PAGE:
Using the wrong materials for any application leads to lost profits, whether from revenue that’s not made or from having to deal with customer issues. If you combine the wrong materials or wrong process with your hydraulic seals, at first you’ll think that it’s normal wear and tear. However, if you’re having to replace your seals on a constant basis, you’ll start to notice a trend that needs to be dealt with.
Here are seven reasons why seals end up causing more problems than they should.
1. Wear and Tear
Hydraulic seals aren’t usually meant to last forever. They need to be checked periodically because even short lapses in care cause them to start to break down. Once that process begins, it’s a short road to serious issues with your hydraulic cylinders.
Your seals could easily be broken down by excessive lateral loads. Seals need to be kept lubricated the more pressure you put on them.
The wear on the dynamic face of your seals could end up leading them to need to be replaced. You’ll find them considerably damaged after persistent pressure on the seal lip.
Replace all of your seals at the same time if you notice a problem.
2. Beware of Hardening
Your seals can easily become too hard when you expose them to excess temperatures. High temperatures change the makeup of seals as they heat the fluid around them and the seal itself.
If your fluid temperatures are climbing or if you’re putting a lot of friction due to fast stroking of the cylinders, the conditions make for a harder seal. Seals need a certain level of elasticity to be able to keep air, liquid, and debris out. Hard seals are likely to crack as they harden and dry out, leading to seal failure and even breakage.
3. Bad Installation
It’s not uncommon for a seal to be installed a little bit off. Proper installation is vital to the lifespan of your seal since there’s so much precision engineering involved in your system. Whether hydraulic, pneumatic, or electromechanical, if any element is even slightly off, it’s going to cause a serious issue.
If you install your seal incorrectly, it can let in dust and debris. Your system and any fluid in it could become contaminated and end up ruining your work or even damaging the system.
Make sure you’ve got the correct size when you’re deciding on a seal. Choose a seal prior to the build ensures that every element of the design is accounted for. You need a proper seal to make sure everything runs smoothly and you don’t end up with any costly repairs.
4. Watch For Contamination
Your hydraulic system needs to have space for air in order to move smoothly and efficiently. However, that air could make space for flotsam and jetsam to contaminate your motor.
If anything gets attached to the piston, it’s going to end up on your seal. That contamination, if organic, could turn into something bad for your system. If it’s merely an abrasive piece of solid material, it’s going to dirty your seal and make it hard to keep contaminants out.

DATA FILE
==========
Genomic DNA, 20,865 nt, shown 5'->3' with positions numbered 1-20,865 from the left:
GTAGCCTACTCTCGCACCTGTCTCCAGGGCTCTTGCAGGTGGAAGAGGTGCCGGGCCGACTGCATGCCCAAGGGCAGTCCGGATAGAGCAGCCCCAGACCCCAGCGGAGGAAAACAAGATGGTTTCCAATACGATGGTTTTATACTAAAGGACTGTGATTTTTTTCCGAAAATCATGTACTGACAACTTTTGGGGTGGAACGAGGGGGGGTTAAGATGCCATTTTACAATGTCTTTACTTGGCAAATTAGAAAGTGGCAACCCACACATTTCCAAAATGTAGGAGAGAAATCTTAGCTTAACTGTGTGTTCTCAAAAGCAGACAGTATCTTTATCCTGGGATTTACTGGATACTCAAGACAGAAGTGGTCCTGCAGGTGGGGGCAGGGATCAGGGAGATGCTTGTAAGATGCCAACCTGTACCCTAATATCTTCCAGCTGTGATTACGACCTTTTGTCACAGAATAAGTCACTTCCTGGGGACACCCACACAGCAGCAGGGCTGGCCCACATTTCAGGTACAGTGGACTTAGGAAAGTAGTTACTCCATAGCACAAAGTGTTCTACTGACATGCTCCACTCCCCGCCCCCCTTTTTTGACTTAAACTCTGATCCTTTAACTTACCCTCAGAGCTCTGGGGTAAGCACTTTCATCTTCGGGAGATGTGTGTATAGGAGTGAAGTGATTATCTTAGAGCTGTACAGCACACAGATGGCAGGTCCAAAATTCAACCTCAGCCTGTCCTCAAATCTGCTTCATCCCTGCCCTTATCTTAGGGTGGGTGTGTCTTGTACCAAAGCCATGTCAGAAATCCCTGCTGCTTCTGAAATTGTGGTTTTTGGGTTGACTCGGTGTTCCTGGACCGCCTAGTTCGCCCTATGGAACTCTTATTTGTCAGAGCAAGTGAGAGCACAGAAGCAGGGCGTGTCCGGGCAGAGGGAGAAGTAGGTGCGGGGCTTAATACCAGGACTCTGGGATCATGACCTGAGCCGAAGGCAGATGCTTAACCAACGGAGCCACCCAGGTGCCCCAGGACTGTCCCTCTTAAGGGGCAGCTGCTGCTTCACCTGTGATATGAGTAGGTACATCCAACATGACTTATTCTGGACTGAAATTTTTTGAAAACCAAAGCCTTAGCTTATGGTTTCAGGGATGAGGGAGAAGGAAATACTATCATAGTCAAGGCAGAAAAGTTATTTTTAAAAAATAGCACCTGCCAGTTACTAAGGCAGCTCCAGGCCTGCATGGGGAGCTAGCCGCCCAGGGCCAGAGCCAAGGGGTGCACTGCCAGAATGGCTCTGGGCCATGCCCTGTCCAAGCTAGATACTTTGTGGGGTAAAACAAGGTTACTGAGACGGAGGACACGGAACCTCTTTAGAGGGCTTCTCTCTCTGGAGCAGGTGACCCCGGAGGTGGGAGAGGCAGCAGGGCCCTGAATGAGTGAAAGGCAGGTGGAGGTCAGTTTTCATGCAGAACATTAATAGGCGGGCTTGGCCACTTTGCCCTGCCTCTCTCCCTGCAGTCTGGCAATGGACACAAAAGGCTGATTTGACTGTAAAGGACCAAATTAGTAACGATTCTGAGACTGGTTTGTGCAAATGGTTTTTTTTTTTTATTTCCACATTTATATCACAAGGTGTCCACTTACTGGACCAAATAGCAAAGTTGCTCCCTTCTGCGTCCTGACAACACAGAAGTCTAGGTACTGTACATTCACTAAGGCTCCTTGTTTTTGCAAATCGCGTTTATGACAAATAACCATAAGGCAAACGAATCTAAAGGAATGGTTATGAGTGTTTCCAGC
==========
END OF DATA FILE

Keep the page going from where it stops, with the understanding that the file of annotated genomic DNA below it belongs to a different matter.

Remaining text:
These things get out of hand if you don’t keep the system clear, so be careful to protect your system from any kind of contamination that could end up in it.
5. Scarring Is Dangerous
The way that elements are designed to fit together is important to how well the process of your mechanical system runs. If you use a process that’s too rough on your seal, it’ll be scarred and damaged. Even an improperly installed tool is going to cause problems in the lip of your seal.
Seal efficiency is important to keep the system running smoothly. It’s also vital to ensure that you keep foreign elements out of your fluid. If anything starts floating around your hydraulic fluid, you’ll end up with with a system filled with inefficiencies or even one that breaks down.
6. Watch For Fracturing
If your seal ends up fractured, you’ll find burns, long cracks, and even a snapped off seal. If the dynamic side of the seal ends up being fractured, that means you’ve got to regulate your system.
One of the most common reasons for this kind of breakage is when there’s excessive back pressure on a seal. High-pressure shocks and spikes put undue stress on these seals.
If you use low-grade materials in manufacturing, you’ll find it’s more common to end up with this problem. Fracturing during the manufacturing process is going to cause you to waste materials and even damage your mechanism.
7. Chemical Erosion is an Issue
If your seal gets exposed to material that’s corrosive or that it reacts badly to, you’ll end up with an eroded seal. If your seal starts to erode, then you’ll have trouble keeping your fluid clean. If the seal material chosen for the application doesn’t vibe with the material you’re lubricating with or that you’re building with, you need to find another material.
Materials that aren’t compatible with the system lead to chemical attacks on your seal elements. If the seal’s lip loses its interface, the seal could swell or shrink, leading to more friction or the introduction of contaminants.
If you’ve noticed that your seal is discolored, you’re probably dealing with chemical erosion. Even if it doesn’t start to erode, you’re going to have to keep your seal free of chemicals.
Hydraulic Seals are Supposed to Help You
If you find that your hydraulic seals are causing you headaches instead of saving you from them, then you’re using the wrong kind of material. Otherwise, you’re implementing your system wrong. Either way, you’re making life hard for no reason other than because you didn’t do your research.
If you’re in the market for a new pump or need to get to know your current one better, check out our guide to find out what you should know.